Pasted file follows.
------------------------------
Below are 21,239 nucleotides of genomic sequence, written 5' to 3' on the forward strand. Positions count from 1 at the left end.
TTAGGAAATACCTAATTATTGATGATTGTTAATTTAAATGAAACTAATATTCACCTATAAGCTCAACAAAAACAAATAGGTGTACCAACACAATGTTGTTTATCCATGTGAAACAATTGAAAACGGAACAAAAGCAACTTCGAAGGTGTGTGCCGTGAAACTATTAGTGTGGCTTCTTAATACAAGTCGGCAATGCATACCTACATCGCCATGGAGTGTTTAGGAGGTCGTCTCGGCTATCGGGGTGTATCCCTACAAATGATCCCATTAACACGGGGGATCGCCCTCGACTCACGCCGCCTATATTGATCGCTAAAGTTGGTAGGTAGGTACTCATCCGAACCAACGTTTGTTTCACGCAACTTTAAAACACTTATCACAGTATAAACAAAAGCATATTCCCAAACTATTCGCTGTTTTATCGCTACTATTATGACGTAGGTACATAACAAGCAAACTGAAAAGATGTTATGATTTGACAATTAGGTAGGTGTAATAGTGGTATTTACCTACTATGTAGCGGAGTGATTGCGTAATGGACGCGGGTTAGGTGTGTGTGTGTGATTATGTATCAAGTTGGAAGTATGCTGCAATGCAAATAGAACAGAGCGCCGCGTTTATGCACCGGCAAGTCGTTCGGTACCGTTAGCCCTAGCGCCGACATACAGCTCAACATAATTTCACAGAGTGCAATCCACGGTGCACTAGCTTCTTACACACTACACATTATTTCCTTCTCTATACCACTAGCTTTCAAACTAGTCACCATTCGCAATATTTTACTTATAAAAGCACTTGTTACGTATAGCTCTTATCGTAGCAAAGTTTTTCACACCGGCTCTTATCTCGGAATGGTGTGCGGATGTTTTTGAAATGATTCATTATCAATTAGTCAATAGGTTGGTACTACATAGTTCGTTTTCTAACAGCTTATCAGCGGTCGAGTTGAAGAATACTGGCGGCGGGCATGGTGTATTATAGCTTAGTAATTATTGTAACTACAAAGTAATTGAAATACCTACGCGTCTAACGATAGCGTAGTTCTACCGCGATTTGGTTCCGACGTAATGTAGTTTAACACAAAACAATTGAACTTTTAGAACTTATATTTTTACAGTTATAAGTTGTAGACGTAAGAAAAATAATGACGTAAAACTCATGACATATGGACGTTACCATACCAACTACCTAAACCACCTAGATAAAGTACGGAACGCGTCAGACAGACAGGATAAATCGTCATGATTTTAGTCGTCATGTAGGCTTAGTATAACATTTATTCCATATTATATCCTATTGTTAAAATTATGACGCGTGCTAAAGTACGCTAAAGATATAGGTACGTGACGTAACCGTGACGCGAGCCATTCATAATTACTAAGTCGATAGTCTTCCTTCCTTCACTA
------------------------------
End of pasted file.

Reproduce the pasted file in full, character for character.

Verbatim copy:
Below are 21,239 nucleotides of genomic sequence, written 5' to 3' on the forward strand. Positions count from 1 at the left end.
TTAGGAAATACCTAATTATTGATGATTGTTAATTTAAATGAAACTAATATTCACCTATAAGCTCAACAAAAACAAATAGGTGTACCAACACAATGTTGTTTATCCATGTGAAACAATTGAAAACGGAACAAAAGCAACTTCGAAGGTGTGTGCCGTGAAACTATTAGTGTGGCTTCTTAATACAAGTCGGCAATGCATACCTACATCGCCATGGAGTGTTTAGGAGGTCGTCTCGGCTATCGGGGTGTATCCCTACAAATGATCCCATTAACACGGGGGATCGCCCTCGACTCACGCCGCCTATATTGATCGCTAAAGTTGGTAGGTAGGTACTCATCCGAACCAACGTTTGTTTCACGCAACTTTAAAACACTTATCACAGTATAAACAAAAGCATATTCCCAAACTATTCGCTGTTTTATCGCTACTATTATGACGTAGGTACATAACAAGCAAACTGAAAAGATGTTATGATTTGACAATTAGGTAGGTGTAATAGTGGTATTTACCTACTATGTAGCGGAGTGATTGCGTAATGGACGCGGGTTAGGTGTGTGTGTGTGATTATGTATCAAGTTGGAAGTATGCTGCAATGCAAATAGAACAGAGCGCCGCGTTTATGCACCGGCAAGTCGTTCGGTACCGTTAGCCCTAGCGCCGACATACAGCTCAACATAATTTCACAGAGTGCAATCCACGGTGCACTAGCTTCTTACACACTACACATTATTTCCTTCTCTATACCACTAGCTTTCAAACTAGTCACCATTCGCAATATTTTACTTATAAAAGCACTTGTTACGTATAGCTCTTATCGTAGCAAAGTTTTTCACACCGGCTCTTATCTCGGAATGGTGTGCGGATGTTTTTGAAATGATTCATTATCAATTAGTCAATAGGTTGGTACTACATAGTTCGTTTTCTAACAGCTTATCAGCGGTCGAGTTGAAGAATACTGGCGGCGGGCATGGTGTATTATAGCTTAGTAATTATTGTAACTACAAAGTAATTGAAATACCTACGCGTCTAACGATAGCGTAGTTCTACCGCGATTTGGTTCCGACGTAATGTAGTTTAACACAAAACAATTGAACTTTTAGAACTTATATTTTTACAGTTATAAGTTGTAGACGTAAGAAAAATAATGACGTAAAACTCATGACATATGGACGTTACCATACCAACTACCTAAACCACCTAGATAAAGTACGGAACGCGTCAGACAGACAGGATAAATCGTCATGATTTTAGTCGTCATGTAGGCTTAGTATAACATTTATTCCATATTATATCCTATTGTTAAAATTATGACGCGTGCTAAAGTACGCTAAAGATATAGGTACGTGACGTAACCGTGACGCGAGCCATTCATAATTACTAAGTCGATAGTCTTCCTTCCTTCACTA